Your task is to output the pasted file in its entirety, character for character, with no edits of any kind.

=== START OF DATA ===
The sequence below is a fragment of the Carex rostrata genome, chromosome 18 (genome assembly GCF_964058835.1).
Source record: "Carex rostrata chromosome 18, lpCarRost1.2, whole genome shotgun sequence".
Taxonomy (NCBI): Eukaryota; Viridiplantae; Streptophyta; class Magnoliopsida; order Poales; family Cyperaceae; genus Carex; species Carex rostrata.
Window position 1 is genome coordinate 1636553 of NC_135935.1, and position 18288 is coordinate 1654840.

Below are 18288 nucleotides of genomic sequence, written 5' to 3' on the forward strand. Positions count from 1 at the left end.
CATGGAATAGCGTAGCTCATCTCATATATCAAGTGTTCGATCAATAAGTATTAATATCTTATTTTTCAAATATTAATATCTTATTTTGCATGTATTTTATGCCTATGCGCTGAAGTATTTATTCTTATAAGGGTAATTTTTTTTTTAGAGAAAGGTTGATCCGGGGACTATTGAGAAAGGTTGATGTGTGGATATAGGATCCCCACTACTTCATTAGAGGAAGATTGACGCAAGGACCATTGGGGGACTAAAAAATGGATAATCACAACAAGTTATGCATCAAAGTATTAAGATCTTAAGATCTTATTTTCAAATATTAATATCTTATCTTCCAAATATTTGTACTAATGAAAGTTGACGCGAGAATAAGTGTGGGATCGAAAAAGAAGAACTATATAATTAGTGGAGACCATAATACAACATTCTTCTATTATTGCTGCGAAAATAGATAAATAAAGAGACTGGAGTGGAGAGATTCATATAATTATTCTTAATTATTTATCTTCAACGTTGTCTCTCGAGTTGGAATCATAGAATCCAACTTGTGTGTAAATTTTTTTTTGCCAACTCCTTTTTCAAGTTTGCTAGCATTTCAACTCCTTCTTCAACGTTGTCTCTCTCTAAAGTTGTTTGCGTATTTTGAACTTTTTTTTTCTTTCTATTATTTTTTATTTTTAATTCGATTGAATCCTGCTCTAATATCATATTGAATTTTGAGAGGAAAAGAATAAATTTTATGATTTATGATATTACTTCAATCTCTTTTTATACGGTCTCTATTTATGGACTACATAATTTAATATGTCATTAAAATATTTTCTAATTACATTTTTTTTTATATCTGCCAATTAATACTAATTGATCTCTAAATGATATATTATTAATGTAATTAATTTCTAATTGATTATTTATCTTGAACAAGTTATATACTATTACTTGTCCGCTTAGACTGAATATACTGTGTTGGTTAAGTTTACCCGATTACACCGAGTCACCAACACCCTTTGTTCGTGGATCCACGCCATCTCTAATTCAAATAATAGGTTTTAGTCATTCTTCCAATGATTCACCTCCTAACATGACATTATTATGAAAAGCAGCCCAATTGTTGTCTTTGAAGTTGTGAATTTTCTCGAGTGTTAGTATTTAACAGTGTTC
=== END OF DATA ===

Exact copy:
The sequence below is a fragment of the Carex rostrata genome, chromosome 18 (genome assembly GCF_964058835.1).
Source record: "Carex rostrata chromosome 18, lpCarRost1.2, whole genome shotgun sequence".
Taxonomy (NCBI): Eukaryota; Viridiplantae; Streptophyta; class Magnoliopsida; order Poales; family Cyperaceae; genus Carex; species Carex rostrata.
Window position 1 is genome coordinate 1636553 of NC_135935.1, and position 18288 is coordinate 1654840.

Below are 18288 nucleotides of genomic sequence, written 5' to 3' on the forward strand. Positions count from 1 at the left end.
CATGGAATAGCGTAGCTCATCTCATATATCAAGTGTTCGATCAATAAGTATTAATATCTTATTTTTCAAATATTAATATCTTATTTTGCATGTATTTTATGCCTATGCGCTGAAGTATTTATTCTTATAAGGGTAATTTTTTTTTTAGAGAAAGGTTGATCCGGGGACTATTGAGAAAGGTTGATGTGTGGATATAGGATCCCCACTACTTCATTAGAGGAAGATTGACGCAAGGACCATTGGGGGACTAAAAAATGGATAATCACAACAAGTTATGCATCAAAGTATTAAGATCTTAAGATCTTATTTTCAAATATTAATATCTTATCTTCCAAATATTTGTACTAATGAAAGTTGACGCGAGAATAAGTGTGGGATCGAAAAAGAAGAACTATATAATTAGTGGAGACCATAATACAACATTCTTCTATTATTGCTGCGAAAATAGATAAATAAAGAGACTGGAGTGGAGAGATTCATATAATTATTCTTAATTATTTATCTTCAACGTTGTCTCTCGAGTTGGAATCATAGAATCCAACTTGTGTGTAAATTTTTTTTTGCCAACTCCTTTTTCAAGTTTGCTAGCATTTCAACTCCTTCTTCAACGTTGTCTCTCTCTAAAGTTGTTTGCGTATTTTGAACTTTTTTTTTCTTTCTATTATTTTTTATTTTTAATTCGATTGAATCCTGCTCTAATATCATATTGAATTTTGAGAGGAAAAGAATAAATTTTATGATTTATGATATTACTTCAATCTCTTTTTATACGGTCTCTATTTATGGACTACATAATTTAATATGTCATTAAAATATTTTCTAATTACATTTTTTTTTATATCTGCCAATTAATACTAATTGATCTCTAAATGATATATTATTAATGTAATTAATTTCTAATTGATTATTTATCTTGAACAAGTTATATACTATTACTTGTCCGCTTAGACTGAATATACTGTGTTGGTTAAGTTTACCCGATTACACCGAGTCACCAACACCCTTTGTTCGTGGATCCACGCCATCTCTAATTCAAATAATAGGTTTTAGTCATTCTTCCAATGATTCACCTCCTAACATGACATTATTATGAAAAGCAGCCCAATTGTTGTCTTTGAAGTTGTGAATTTTCTCGAGTGTTAGTATTTAACAGTGTTC